The big cable companies know that if they want to stay relevant in the wireless market, they can't do it on their own.
And that's a big reason why Bright House Networks, Cablevision, Comcast, Cox Communications and Time Warner Cable said today that they'll allow each other's customers to have access to all their 50,000+ Wi-Fi hotspots around the country. The Wi-Fi hotspots will all run under the network name "CableWiFi" to make it easier for subscribers to know that they have access to a Wi-Fi hotspot in the area. The companies say that they've implemented the program already in New York City and in parts of central Florida, and that more CableWiFi hotspots in Los Angeles and Philadelphia are due to be hooked up in the coming months.
MORE ON CABLE'S WI-FI STRATEGY: Verizon offers to sell some 700MHz spectrum in olive branch to government
"We believe that Wi-Fi is a superior approach to mobile data, and that cable providers are best positioned to build the highest-capacity national network offering customers fast and reliable Internet connections when away from their home or business broadband service," said Kristin Dolan, Cablevision's senior executive vice president of product management and marketing. "We've built an extensive Wi-Fi network in our own service area, and see real value and potential in other leading providers joining with us to extend that connectivity to major markets across the country."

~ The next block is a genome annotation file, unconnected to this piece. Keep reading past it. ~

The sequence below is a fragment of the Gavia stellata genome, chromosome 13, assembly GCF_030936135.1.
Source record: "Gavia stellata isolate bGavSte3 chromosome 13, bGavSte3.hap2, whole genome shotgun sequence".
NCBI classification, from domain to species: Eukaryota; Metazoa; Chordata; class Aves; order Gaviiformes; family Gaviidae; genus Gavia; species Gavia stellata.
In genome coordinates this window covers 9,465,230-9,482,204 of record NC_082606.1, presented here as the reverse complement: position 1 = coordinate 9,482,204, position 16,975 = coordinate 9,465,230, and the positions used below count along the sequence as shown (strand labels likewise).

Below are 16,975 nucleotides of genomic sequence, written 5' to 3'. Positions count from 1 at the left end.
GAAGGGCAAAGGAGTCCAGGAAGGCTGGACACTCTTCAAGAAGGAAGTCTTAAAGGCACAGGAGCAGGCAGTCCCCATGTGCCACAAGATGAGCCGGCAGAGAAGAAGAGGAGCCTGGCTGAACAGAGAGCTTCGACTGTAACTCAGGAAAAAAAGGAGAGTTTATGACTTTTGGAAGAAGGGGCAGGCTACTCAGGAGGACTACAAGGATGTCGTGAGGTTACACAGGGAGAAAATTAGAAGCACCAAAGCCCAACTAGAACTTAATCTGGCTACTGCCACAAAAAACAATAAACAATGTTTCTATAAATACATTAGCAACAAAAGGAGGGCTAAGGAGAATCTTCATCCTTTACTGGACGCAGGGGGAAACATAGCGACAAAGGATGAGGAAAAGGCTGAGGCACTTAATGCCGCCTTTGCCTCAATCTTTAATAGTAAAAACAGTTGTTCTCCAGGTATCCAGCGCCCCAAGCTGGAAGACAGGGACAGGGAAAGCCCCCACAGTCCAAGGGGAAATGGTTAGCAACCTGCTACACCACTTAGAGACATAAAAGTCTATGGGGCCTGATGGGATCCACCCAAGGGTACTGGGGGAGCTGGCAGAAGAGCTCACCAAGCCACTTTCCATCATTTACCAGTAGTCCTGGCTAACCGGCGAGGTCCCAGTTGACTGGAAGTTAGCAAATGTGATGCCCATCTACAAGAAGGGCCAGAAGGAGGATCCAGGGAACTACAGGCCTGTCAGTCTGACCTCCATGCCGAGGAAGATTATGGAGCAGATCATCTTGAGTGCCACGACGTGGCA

The new hotspot-sharing agreement announced is similar to the vision that the Wi-Fi Alliance has outlined for its Certified Passpoint initiative, which essentially creates a database of Wi-Fi hotspots and allows users to access any in their area that take part in the program. What's more, any hotspots that take part in Passpoint will allow users to connect without entering in any login or billing information since the program supports Subscriber Identity Module (SIM)-based authentication that cellular networks currently use to grant users seamless handoffs between cell sites. This also means that carriers can forge Wi-Fi roaming agreements with one another that could, for instance, give AT&T subscribers access to Verizon hotspots without having to enter in any information or manually connect to different networks.
The cable companies' attempt to coordinate a joint Wi-Fi strategy mirrors their recent decision by Comcast, Time Warner and Bright House to sell Verizon 122 AWS spectrum licenses that cover 259 million points of presence for $3.6 billion. Verizon subsequently worked out a similar deal with Cox Communications involving $315 million in licenses for 20MHz of AWS spectrum. Taken together, it seems as though U.S. cable companies are banding together to create a unified wireless policy that will help them stay relevant in the coming era of ubiquitous LTE wireless coverage.